One team who have certainly not been overlooked by the press have been Manchester United. Arguably the world’s most famous club are floundering in sixth, with a under fire Louis Van Gaal the most likely manager to be next sacked. Since the Sir Alex Ferguson era ended, the clubs management and transfers have not been up to scratch. Their traditional role as a perennial top four side is seriously under threat for the future if something does not change at the club soon.
Louis Van Gaal feeling the strain after their defeat to Stoke on Boxing Day. Will he still be in charge next season? Photo copyright PA.
Throughout the league there are shocks, with the newly promoted Watford surprising everyone by sitting in eighth, led by top scorer Odion Ighalo and his 13 goals. Liverpool are suffering from a turbulent season and currently sit tenth in the league, giving new manager Jurgen Klopp a lot to think about with the January transfer window coming up.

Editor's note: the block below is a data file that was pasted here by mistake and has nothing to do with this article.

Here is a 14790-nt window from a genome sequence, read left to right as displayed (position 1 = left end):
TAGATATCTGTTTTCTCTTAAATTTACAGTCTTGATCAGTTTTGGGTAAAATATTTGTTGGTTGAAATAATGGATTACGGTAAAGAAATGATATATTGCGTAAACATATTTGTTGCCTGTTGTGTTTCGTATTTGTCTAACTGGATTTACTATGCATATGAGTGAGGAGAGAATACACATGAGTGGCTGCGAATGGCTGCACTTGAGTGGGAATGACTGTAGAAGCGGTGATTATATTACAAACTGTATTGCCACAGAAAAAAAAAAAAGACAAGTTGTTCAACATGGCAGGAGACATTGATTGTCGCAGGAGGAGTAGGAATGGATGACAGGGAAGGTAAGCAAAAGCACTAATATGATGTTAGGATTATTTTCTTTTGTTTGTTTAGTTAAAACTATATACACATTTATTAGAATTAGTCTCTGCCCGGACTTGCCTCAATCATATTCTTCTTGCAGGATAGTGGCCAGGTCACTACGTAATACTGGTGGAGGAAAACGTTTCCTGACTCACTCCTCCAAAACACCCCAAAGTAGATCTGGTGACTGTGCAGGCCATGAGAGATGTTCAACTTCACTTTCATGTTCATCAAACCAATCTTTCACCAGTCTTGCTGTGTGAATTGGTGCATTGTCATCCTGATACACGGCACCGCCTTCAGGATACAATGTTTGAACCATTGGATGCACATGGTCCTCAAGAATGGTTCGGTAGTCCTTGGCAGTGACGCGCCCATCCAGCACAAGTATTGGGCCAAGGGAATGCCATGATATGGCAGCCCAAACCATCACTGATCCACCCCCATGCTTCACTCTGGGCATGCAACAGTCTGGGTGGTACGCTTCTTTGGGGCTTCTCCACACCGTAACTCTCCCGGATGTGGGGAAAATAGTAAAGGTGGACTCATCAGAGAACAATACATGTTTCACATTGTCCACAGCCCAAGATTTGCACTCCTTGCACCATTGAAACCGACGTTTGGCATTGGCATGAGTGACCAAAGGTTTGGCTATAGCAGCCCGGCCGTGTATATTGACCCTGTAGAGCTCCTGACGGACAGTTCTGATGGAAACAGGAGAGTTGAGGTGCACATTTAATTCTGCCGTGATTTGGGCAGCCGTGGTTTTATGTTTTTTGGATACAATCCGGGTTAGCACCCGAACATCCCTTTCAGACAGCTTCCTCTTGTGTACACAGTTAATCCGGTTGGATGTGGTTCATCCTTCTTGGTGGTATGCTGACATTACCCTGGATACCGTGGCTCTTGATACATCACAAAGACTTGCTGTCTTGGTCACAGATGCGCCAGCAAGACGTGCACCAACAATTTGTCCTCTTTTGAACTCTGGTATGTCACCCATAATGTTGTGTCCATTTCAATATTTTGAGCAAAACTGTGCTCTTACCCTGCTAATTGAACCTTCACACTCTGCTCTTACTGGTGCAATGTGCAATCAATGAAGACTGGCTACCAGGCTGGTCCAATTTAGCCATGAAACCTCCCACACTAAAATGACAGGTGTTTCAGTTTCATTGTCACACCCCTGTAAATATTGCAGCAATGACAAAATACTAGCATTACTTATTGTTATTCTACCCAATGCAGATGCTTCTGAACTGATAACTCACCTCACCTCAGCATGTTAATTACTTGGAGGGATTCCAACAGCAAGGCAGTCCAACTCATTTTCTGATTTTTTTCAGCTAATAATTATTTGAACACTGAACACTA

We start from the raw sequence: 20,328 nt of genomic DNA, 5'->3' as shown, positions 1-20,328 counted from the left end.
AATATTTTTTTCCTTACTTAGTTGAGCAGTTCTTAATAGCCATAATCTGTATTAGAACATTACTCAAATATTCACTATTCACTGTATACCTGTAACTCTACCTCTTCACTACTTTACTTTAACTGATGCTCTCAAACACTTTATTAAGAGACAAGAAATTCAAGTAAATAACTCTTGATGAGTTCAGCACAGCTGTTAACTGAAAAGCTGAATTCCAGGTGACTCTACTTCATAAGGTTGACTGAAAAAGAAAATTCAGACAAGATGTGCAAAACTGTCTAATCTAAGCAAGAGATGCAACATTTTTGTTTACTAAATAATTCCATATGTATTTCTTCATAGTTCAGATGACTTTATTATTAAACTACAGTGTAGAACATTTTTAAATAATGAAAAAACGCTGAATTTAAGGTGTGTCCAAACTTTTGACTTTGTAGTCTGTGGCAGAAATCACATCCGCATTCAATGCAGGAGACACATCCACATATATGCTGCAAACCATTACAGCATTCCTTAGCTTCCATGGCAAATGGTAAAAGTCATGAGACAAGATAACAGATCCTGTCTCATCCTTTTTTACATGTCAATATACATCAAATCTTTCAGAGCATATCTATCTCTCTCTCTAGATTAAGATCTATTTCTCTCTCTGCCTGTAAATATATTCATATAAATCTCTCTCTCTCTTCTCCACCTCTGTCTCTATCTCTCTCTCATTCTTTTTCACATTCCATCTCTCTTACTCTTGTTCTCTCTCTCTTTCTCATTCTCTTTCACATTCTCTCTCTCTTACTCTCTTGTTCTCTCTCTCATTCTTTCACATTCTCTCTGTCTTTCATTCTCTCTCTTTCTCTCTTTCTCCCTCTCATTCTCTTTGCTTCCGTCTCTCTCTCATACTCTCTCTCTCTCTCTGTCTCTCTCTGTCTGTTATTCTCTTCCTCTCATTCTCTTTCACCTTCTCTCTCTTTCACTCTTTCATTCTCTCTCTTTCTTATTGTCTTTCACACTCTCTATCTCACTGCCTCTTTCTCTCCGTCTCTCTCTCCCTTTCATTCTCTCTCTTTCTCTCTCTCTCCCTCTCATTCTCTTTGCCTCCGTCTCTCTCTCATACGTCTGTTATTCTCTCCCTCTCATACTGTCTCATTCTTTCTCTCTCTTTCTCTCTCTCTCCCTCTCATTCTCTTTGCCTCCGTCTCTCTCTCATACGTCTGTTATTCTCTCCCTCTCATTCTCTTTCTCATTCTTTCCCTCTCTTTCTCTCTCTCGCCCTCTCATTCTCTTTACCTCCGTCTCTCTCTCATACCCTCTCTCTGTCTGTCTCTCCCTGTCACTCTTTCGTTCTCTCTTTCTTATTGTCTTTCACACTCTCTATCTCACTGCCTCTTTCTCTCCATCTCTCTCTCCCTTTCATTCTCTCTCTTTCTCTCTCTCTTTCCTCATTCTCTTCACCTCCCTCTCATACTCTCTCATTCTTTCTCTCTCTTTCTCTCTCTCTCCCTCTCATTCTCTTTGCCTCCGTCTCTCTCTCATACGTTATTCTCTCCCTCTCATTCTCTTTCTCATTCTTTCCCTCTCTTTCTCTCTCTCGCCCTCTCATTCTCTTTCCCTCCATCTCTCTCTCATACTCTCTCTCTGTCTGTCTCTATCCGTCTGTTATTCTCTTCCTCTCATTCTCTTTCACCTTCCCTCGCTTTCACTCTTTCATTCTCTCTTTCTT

Liverpool are currently in the final stages of the steady declining process bitter rivals Manchester United are just entering into now. The club needs to adjust it’s transfer policy, which in recent years has been laughable in comparison with the likes of Leicester.
In the bottom half of the table, there is one glaringly obvious surprise. Chelsea. The current Premier League champions have suffered the kind of awful season rarely experienced in the top European leagues. Everyone has been wondering quite simply how can a team that won the league seven moths ago retain the same squad and yet be 14th in the league going into 2016.
Whilst many pinned the blame on top players turning on Jose Mourinho. Whilst the unthinkable happened several weeks ago and the special one was sacked from his beloved Chelsea, even under interim boss Guus Hiddink results have not dramatically improved.